Rorche swept around the table and headed toward the right-hand passageway next to the bar. The corridor lit from within, a smoky gray, like the strip of light on the hull. The hall curved inward, so only a few feet of wall was visible. He stopped at the entrance and turned, gesturing for her to come. “A collection I want you to see.”

Her gaze fell, downcast, to the floor.

“Now, now,” he said, chuckling. She looked up, her lips drawn thin. “I promise it will just take a moment; then we can get back to where we were. Is that alright, Lovely?”

“Hmm.” She tossed her hair back. “I suppose.” A grin broke over her face, and she stood. The room spun from left to right, jerking back to its starting point every second or so, like a short video loop. She held out her arms, and looked at Rorche, her mouth forming an O. Once the motion eased, she started toward him. The rug was a bed of soft, furry worms beneath her feet, but in a few steps, it gave way to hard, waxy deck.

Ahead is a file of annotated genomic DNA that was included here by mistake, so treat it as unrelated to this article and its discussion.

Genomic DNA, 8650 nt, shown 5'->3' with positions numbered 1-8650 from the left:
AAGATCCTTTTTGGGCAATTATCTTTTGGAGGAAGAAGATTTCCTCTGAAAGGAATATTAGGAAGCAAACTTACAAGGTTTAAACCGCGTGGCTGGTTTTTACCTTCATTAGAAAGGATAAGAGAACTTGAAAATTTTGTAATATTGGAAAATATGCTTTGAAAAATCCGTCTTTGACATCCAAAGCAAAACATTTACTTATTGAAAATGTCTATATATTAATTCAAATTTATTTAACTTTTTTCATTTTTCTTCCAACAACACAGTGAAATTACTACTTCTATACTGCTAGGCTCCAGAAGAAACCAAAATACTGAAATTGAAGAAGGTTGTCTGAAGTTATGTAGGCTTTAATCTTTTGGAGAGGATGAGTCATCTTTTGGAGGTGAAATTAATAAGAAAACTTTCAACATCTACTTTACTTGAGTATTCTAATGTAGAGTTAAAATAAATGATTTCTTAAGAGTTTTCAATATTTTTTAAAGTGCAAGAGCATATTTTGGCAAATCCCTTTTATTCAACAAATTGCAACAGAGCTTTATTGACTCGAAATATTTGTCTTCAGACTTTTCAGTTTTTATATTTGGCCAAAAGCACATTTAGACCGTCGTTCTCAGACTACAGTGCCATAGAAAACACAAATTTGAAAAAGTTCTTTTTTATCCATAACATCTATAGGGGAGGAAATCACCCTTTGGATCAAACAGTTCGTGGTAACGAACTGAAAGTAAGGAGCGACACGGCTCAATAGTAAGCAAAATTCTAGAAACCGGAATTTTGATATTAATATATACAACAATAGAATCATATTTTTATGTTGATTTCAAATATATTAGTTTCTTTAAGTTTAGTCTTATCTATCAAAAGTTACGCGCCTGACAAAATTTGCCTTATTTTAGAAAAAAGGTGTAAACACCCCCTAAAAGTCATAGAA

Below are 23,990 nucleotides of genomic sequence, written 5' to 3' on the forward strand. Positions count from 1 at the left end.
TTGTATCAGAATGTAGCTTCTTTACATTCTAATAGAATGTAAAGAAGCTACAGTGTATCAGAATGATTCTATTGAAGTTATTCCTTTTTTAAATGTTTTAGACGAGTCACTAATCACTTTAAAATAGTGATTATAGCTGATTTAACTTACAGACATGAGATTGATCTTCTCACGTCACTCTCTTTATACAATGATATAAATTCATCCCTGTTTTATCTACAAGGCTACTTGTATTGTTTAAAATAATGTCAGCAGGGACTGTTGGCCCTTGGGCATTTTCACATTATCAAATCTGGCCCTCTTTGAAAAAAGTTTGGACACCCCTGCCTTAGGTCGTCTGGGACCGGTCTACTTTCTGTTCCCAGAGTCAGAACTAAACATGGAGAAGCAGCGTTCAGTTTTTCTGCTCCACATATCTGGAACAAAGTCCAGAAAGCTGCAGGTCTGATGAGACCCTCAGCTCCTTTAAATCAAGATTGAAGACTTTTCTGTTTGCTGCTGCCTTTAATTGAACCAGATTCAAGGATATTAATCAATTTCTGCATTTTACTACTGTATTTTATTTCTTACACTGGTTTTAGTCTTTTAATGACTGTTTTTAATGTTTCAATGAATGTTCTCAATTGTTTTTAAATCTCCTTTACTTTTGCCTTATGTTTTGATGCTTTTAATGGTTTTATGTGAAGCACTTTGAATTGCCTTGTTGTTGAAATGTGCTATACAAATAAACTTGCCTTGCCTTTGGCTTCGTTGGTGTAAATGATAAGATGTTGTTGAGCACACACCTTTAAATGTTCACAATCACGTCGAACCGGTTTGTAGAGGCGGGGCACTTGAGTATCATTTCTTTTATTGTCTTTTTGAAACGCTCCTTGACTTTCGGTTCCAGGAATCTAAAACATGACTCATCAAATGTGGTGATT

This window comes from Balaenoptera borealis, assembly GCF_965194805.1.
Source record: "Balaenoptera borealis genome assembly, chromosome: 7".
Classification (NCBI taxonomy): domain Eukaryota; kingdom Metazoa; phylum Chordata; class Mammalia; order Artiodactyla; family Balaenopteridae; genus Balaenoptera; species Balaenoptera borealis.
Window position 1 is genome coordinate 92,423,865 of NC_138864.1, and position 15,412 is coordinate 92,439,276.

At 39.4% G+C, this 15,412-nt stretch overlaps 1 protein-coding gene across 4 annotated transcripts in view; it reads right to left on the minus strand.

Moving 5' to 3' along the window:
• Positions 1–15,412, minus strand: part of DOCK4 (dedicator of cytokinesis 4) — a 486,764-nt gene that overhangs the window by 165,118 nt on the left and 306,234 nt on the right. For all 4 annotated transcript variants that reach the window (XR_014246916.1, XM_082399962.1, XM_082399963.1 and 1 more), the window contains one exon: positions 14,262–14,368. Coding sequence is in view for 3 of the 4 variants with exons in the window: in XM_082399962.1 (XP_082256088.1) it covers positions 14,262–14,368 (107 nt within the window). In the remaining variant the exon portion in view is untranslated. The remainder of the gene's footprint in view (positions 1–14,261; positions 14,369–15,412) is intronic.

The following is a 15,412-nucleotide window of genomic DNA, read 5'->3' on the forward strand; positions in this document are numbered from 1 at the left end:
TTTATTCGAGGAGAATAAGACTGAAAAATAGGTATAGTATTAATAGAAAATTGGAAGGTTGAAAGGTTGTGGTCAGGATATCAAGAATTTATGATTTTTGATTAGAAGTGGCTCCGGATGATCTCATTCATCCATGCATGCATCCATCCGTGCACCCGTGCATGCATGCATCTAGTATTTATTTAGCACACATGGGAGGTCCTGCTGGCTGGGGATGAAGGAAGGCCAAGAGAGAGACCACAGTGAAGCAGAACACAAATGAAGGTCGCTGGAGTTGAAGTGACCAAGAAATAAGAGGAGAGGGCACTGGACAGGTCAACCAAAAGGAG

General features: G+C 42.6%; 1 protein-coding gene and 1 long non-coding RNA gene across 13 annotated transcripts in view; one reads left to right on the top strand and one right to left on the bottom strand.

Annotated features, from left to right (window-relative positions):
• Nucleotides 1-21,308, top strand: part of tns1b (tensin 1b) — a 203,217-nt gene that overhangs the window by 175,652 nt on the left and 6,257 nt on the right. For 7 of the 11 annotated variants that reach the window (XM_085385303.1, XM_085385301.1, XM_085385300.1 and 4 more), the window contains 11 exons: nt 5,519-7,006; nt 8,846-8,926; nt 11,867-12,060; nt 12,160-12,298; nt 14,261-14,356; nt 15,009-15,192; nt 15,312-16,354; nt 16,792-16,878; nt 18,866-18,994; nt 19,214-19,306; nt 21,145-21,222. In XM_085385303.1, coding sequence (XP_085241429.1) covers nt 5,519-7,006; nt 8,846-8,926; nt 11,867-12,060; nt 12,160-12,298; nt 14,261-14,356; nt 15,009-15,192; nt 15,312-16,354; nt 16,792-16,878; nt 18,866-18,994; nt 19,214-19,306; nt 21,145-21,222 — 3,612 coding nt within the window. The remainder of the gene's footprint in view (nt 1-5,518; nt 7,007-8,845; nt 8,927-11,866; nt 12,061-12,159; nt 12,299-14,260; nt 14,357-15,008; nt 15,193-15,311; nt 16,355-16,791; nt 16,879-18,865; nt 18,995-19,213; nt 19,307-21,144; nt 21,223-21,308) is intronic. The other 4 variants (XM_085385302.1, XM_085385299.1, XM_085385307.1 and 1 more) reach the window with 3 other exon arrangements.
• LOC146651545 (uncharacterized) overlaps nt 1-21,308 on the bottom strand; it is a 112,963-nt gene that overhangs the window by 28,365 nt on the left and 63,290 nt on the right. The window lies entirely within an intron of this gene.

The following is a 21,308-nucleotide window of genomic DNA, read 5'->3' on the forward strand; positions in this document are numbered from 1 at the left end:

As she drew near, he took her hand and led her into the hall. She watched his shirt bunch and stretch over the muscles of his shoulders while the two of them passed between the frosted glass walls. He had to stop and turn to her before she noticed that they had entered into a round room about ten feet across. A hiss sounded behind her, and she looked to find that the way they had come had been covered over by wall. There was no other outlet.

“Ready?” he asked, and the lights went out.

She gripped his arm and sucked in. Slowly, the hazy glass panels began to glow from behind, just as they cleared, and revealed an array of strange and colorful masses held in suspension, each in its own display.

She squinted and crept forward to study the nearest. “What are these things?” The specimen before her was a deep purple spheroid, like a beet, complete with stalks—or tubes—which sprouted from its top.

“That right there is a heart.”